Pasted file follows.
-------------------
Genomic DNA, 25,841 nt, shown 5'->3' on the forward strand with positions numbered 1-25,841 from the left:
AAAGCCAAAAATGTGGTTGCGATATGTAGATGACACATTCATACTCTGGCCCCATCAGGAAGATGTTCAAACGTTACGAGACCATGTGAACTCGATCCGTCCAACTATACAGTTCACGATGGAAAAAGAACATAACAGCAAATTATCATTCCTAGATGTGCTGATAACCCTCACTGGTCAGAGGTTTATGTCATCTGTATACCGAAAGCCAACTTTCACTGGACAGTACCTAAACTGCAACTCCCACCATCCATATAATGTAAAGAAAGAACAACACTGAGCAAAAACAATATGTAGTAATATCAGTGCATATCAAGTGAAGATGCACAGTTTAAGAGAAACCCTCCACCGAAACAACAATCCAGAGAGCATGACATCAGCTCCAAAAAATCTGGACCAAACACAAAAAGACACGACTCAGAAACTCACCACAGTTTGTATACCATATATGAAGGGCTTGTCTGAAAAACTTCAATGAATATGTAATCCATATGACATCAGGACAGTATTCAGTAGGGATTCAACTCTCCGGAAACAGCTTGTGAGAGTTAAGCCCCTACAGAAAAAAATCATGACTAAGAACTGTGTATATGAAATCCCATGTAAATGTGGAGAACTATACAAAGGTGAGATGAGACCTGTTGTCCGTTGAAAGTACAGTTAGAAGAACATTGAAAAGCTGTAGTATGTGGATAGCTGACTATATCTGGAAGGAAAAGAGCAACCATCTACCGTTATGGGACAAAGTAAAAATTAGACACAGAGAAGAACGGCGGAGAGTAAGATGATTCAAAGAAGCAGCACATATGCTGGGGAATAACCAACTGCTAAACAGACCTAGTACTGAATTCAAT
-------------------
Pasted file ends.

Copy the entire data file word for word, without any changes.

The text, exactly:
Genomic DNA, 25,841 nt, shown 5'->3' on the forward strand with positions numbered 1-25,841 from the left:
AAAGCCAAAAATGTGGTTGCGATATGTAGATGACACATTCATACTCTGGCCCCATCAGGAAGATGTTCAAACGTTACGAGACCATGTGAACTCGATCCGTCCAACTATACAGTTCACGATGGAAAAAGAACATAACAGCAAATTATCATTCCTAGATGTGCTGATAACCCTCACTGGTCAGAGGTTTATGTCATCTGTATACCGAAAGCCAACTTTCACTGGACAGTACCTAAACTGCAACTCCCACCATCCATATAATGTAAAGAAAGAACAACACTGAGCAAAAACAATATGTAGTAATATCAGTGCATATCAAGTGAAGATGCACAGTTTAAGAGAAACCCTCCACCGAAACAACAATCCAGAGAGCATGACATCAGCTCCAAAAAATCTGGACCAAACACAAAAAGACACGACTCAGAAACTCACCACAGTTTGTATACCATATATGAAGGGCTTGTCTGAAAAACTTCAATGAATATGTAATCCATATGACATCAGGACAGTATTCAGTAGGGATTCAACTCTCCGGAAACAGCTTGTGAGAGTTAAGCCCCTACAGAAAAAAATCATGACTAAGAACTGTGTATATGAAATCCCATGTAAATGTGGAGAACTATACAAAGGTGAGATGAGACCTGTTGTCCGTTGAAAGTACAGTTAGAAGAACATTGAAAAGCTGTAGTATGTGGATAGCTGACTATATCTGGAAGGAAAAGAGCAACCATCTACCGTTATGGGACAAAGTAAAAATTAGACACAGAGAAGAACGGCGGAGAGTAAGATGATTCAAAGAAGCAGCACATATGCTGGGGAATAACCAACTGCTAAACAGACCTAGTACTGAATTCAAT